We crossed paths frequently in a small, shared gym in a sprawling office building.
His name was Tom. He was a handsome fellow with pronounced, proportional, masculine facial features. He stood just over six feet tall and had a thin but built frame, brought to form from his recurring triathlons.
We often rode recumbent bikes next to each other; that was where most of our interactions took place, half-winded conversations about our relative status quos.
Tom came across as calm and decisive, confident, and organized. With my limited information, I assumed he was good at his job.
He married young to his high school sweetheart. Both were only 19-years-old at the time. Now in their 30s, they had a 3-year-old and a 5-year-old. His stay-at-home-wife was raising both.
When it was just Tom and me in the gym, he frequently complained about his marriage. He complained bitterly about their lack of a sex life.
He said he felt like a passenger on a cruise ship. It’s a rather morbid relationship analogy: Cruise ships have the same exact schedule, same shows, same restaurants, over and over again. He was saying nothing was new. He had nothing to look forward to.
Tom said they bickered constantly about how to spend their time and money. His biggest complaint was her lack of desire to take care of her body. He said, “She doesn’t look anything like the person I married.”
And on some level — I understood his frustrations. If you put great effort into taking care of yourself, you probably want to see at least some effort from your other half. Reciprocity sits at the heart of any relationship.
But on another level — she was a stay-at-home mom, busy raising his children. Having and raising kids takes a tremendous toll on the body — something many husbands don’t appreciate or account for fairly.
His wife wasn’t the only one who had changed since entering this marriage. They disagreed on their faith. Since marrying, Tom had done a 180, going from practicing Christian to agnostic and a cynical of religion. His wife attended their local church every week.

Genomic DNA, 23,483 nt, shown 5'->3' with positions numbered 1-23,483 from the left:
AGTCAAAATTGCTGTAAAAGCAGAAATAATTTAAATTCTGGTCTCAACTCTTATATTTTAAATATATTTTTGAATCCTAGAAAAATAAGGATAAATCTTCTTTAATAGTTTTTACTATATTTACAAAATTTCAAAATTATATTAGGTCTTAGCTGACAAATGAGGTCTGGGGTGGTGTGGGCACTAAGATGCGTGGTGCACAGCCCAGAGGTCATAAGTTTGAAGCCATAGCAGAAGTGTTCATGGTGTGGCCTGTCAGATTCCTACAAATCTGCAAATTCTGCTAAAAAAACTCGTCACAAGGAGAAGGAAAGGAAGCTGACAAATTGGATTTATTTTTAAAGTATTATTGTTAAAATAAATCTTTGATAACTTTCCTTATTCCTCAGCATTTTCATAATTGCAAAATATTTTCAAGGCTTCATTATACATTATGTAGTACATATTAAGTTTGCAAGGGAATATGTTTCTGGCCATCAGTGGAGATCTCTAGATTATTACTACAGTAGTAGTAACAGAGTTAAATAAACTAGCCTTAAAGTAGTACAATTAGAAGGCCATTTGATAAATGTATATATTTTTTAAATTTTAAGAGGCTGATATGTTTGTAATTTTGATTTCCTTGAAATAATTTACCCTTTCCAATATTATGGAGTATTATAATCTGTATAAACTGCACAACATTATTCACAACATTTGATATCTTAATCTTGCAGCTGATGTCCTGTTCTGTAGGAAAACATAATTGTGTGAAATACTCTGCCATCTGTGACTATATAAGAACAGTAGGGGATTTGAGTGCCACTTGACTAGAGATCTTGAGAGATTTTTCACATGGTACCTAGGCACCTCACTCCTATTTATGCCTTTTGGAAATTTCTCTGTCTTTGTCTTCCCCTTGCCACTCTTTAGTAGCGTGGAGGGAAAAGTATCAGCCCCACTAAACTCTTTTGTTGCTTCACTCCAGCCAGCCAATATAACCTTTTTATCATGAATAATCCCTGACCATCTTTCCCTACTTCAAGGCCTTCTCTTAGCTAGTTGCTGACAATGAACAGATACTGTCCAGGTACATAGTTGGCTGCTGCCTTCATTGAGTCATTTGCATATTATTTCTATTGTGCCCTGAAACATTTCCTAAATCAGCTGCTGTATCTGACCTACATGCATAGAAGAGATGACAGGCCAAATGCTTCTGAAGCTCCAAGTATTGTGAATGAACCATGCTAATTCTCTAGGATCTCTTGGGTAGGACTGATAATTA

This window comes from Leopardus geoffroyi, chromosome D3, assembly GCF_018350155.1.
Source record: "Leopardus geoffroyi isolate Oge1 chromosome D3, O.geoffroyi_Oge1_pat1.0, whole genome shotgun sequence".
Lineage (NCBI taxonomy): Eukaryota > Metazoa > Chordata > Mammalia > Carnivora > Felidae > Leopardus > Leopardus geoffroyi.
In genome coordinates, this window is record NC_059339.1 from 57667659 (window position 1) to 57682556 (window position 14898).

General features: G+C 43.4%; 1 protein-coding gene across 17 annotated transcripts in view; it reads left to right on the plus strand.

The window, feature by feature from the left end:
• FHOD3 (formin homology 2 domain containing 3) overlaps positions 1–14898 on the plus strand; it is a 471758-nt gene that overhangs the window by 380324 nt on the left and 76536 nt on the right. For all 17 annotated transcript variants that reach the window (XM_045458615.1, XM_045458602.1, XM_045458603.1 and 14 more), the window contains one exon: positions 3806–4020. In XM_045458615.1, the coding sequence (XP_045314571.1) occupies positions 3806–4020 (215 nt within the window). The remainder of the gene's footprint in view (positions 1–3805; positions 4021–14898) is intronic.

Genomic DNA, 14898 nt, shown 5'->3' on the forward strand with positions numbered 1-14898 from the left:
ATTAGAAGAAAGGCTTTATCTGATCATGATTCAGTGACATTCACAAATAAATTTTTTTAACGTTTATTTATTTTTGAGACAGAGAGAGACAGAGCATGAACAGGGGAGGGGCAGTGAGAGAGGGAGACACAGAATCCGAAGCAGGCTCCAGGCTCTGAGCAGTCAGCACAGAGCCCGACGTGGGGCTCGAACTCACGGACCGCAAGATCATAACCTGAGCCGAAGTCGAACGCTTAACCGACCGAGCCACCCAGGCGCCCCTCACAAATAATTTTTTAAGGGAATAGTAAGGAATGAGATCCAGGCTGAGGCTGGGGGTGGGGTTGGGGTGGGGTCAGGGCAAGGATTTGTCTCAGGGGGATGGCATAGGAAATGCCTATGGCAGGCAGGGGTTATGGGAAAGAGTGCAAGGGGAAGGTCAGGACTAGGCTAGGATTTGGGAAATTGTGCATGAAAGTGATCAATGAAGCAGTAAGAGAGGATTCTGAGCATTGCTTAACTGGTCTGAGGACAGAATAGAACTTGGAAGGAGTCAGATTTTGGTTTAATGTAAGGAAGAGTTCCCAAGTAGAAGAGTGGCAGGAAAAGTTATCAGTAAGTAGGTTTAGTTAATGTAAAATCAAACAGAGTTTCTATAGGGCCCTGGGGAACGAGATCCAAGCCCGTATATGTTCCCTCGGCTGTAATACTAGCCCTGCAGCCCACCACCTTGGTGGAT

I’m a divorced man. I knew well the struggle they faced. I did what I could to help, pitching ideas through my own experience, reflecting on mistakes I made and regretted. Being in a struggling marriage is awful. You hate seeing people stuck in that whirlpool.
I would lightly suggest, “Why not a compromise? You go to church with her and she goes to the gym with you?” I even suggested that they try a triathlon together.
Tom and I would go back and forth about it. I would typically leave the gym feeling grateful I was no longer married.
However, this is where things get dicey, where I truly got nervous about their marriage. Some days it was just Tom and me at the gym.
Other days — there were women too. And on those days, Tom was a different man.
He was flirty and strutting around, cracking jokes, ribbing the girls, having fun conversations with them. His energy was totally different. It was clear he enjoyed their company.
And I have to confess, Tom could conjure up an impressive charm. An aura seemed to glow around him. Between his charisma and his good looks, the women clearly didn’t mind his attention.
But again — Tom was married. None of these women knew that. He certainly wasn’t advertising it. And that’s usually how things seem to start.
A guy will test the waters with flirty behavior. He’ll feel a rush when a girl flirts back, that spark of that “aliveness” energy we frequently felt as teenagers, a spark that is painfully absent in his marriage.
The flirting continues. Eventually, a girl may drop hints of them hanging out. He’ll almost do it — then he will chicken out.
The flirting continues.
Then, over time, he keeps going a little deeper and a little deeper, and before you know it — he’s out having drinks with a female coworker under the guise of “working late” to his wife.
One year later
Somewhere along the way, Tom stopped showing up at the gym.
I bumped into one of his coworkers, a mutual friend, and worked in a question, “How has Tom been? I haven’t seen him in forever.”
He said Tom’s life had gone into full meltdown. Sure enough, his wife caught him having an affair. She was throwing the legal book at him — custody, alimony, child support.
Having spent time around him, Tom’s divorce wasn’t terribly surprising news. I’d seen similar plays before: life has a lot of cyclical storylines, tropes we get caught in. This was one.
His marital meltdown included some of the most common reasons people have affairs. He wasn’t happy. He and his wife had clearly grown in different directions. They probably got married too young. Their communication had broken down.
It all swirled together, creating a toxic environment and his own set of wandering eyes.
There are other reasons men have affairs: they are sleazes, they think they’ll get away with it, they don’t care, they think it will be a temporary band-aid to their problems.
The reasons are many and of course, none of them are justified. My own experience with marriage and our subsequent divorce taught me that marriage is as much work as people said it was going to be — and then some.
Sometimes people grow apart. Other times they were never meant to be together. And sometimes, people just aren’t willing to put in the work.
One thing I’ve learned from the men I’ve known who got caught having affairs: They actually generally understood how much pain they would inflict on loved ones if they were caught.
But they underestimated how much pain they would inflict on themselves.